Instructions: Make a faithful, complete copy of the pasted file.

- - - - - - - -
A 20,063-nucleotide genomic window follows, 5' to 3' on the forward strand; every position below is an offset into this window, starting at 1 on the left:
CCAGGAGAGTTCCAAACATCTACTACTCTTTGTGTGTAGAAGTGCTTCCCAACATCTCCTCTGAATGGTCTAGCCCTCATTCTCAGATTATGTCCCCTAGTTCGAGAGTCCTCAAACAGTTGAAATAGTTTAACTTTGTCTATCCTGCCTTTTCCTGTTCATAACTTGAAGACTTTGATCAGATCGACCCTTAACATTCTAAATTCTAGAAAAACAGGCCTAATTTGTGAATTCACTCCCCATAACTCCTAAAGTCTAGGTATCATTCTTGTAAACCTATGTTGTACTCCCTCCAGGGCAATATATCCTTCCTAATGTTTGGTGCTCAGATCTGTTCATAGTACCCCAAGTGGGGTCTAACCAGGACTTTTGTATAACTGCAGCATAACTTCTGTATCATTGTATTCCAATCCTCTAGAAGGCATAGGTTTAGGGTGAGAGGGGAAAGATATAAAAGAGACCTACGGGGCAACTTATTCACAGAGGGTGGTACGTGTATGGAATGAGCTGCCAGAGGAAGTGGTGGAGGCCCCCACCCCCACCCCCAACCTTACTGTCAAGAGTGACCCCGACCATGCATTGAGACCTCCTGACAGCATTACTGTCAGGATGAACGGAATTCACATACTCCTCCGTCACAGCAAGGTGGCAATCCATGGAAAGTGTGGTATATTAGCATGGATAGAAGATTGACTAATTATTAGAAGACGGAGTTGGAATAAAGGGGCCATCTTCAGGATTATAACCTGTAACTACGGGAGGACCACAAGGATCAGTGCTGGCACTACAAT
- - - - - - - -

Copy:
A 20,063-nucleotide genomic window follows, 5' to 3' on the forward strand; every position below is an offset into this window, starting at 1 on the left:
CCAGGAGAGTTCCAAACATCTACTACTCTTTGTGTGTAGAAGTGCTTCCCAACATCTCCTCTGAATGGTCTAGCCCTCATTCTCAGATTATGTCCCCTAGTTCGAGAGTCCTCAAACAGTTGAAATAGTTTAACTTTGTCTATCCTGCCTTTTCCTGTTCATAACTTGAAGACTTTGATCAGATCGACCCTTAACATTCTAAATTCTAGAAAAACAGGCCTAATTTGTGAATTCACTCCCCATAACTCCTAAAGTCTAGGTATCATTCTTGTAAACCTATGTTGTACTCCCTCCAGGGCAATATATCCTTCCTAATGTTTGGTGCTCAGATCTGTTCATAGTACCCCAAGTGGGGTCTAACCAGGACTTTTGTATAACTGCAGCATAACTTCTGTATCATTGTATTCCAATCCTCTAGAAGGCATAGGTTTAGGGTGAGAGGGGAAAGATATAAAAGAGACCTACGGGGCAACTTATTCACAGAGGGTGGTACGTGTATGGAATGAGCTGCCAGAGGAAGTGGTGGAGGCCCCCACCCCCACCCCCAACCTTACTGTCAAGAGTGACCCCGACCATGCATTGAGACCTCCTGACAGCATTACTGTCAGGATGAACGGAATTCACATACTCCTCCGTCACAGCAAGGTGGCAATCCATGGAAAGTGTGGTATATTAGCATGGATAGAAGATTGACTAATTATTAGAAGACGGAGTTGGAATAAAGGGGCCATCTTCAGGATTATAACCTGTAACTACGGGAGGACCACAAGGATCAGTGCTGGCACTACAAT